Evolving agents to learn how to solve complex, multi-stage tasks to achieve a goal is a challenging problem. Problems such as the River Crossing Task are used to explore how these agents evolve and what they learn, but it is still often difficult to explain why agents behave in the way they do. We present the Minimal River Crossing (RC-) Task testbed, designed to reduce the complexity of the original River Crossing Task while keeping its essential components, such that the fundamental learning challenges it presents can be understood in more detail.

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Introduction to the Special Issue on Self-Aware Cyber-physical Systems

ACM Transactions on Cyber-Physical Systems

A cyber-physical system (CPS) forms the borderline between the physical world in all its diversity and complexity, and the world of information processing that models the physical world, comprehends and predicts it for ultimately controlling it. CPSs, just like the physical world itself, are distributed, but where the data analysis, processing, computing, and control should take place remains a question that every application has to address for itself to find a reasonable solution that depends on physical distances, complexity of the task, requirements on response time, safety, security, and privacy considerations.

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Thinking about Trust: People, Process, and Place

Patterns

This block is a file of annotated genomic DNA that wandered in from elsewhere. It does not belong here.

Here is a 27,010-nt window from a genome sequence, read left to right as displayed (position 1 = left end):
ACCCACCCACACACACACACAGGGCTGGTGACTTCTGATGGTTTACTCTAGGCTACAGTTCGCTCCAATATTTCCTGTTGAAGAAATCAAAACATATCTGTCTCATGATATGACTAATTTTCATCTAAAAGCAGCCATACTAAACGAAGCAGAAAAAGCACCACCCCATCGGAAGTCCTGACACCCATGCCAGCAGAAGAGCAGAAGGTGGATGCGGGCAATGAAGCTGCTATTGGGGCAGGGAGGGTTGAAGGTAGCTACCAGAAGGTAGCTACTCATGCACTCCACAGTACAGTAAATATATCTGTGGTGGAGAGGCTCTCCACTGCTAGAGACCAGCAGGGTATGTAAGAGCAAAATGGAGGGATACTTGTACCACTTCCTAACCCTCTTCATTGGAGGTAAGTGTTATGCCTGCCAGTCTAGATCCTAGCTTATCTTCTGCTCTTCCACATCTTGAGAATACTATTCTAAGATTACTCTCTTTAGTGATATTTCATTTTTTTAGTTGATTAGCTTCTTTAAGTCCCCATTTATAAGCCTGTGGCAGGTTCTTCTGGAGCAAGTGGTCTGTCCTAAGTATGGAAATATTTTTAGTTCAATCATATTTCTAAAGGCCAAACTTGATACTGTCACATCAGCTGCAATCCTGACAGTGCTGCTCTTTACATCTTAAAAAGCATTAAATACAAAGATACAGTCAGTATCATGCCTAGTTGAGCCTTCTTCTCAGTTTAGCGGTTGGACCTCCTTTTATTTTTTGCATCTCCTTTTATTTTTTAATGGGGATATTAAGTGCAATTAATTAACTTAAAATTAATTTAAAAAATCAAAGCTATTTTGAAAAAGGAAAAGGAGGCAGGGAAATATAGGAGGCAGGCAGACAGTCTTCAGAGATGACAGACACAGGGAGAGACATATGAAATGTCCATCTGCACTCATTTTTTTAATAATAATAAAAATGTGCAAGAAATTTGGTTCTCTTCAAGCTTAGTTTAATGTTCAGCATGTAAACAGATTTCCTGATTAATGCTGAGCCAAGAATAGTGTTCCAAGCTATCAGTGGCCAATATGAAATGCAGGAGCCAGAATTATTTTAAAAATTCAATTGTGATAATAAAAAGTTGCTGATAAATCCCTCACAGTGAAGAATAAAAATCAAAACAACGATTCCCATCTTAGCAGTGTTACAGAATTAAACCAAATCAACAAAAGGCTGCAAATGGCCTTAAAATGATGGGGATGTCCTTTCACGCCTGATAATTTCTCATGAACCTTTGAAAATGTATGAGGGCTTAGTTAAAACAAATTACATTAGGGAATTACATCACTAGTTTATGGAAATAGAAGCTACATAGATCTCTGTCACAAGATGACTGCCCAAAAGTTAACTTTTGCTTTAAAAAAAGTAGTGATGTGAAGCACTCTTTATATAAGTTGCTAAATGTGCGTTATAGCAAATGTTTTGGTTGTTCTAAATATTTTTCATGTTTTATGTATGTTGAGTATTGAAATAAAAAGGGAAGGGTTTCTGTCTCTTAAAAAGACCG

This brief paper is about trust. It explores the phenomenon from various angles, with the implicit assumptions that trust can be measured in some ways, that trust can be compared and rated, and that trust is of worth when we consider entities from data, through artificial intelligences, to humans, with side trips along the way to animals. It explores trust systems and trust empowerment as opposed to trust enforcement, the creation of trust models, applications of trust, and the reasons why trust is of worth.

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Distributed autonomy and trade‐offs in online multiobject k‐coverage

Computational Intelligence

In this article, we explore the online multiobject k‐coverage problem in visual sensor networks. This problem combines k‐coverage and the cooperative multirobot observation of multiple moving targets problem, and thereby captures key features of rapidly deployed camera networks, including redundancy and team‐based tracking of evasive or unpredictable targets. The benefits of using mobile cameras are demonstrated and we explore the balance of autonomy between cameras generating new subgoals, and those responders able to fulfill them.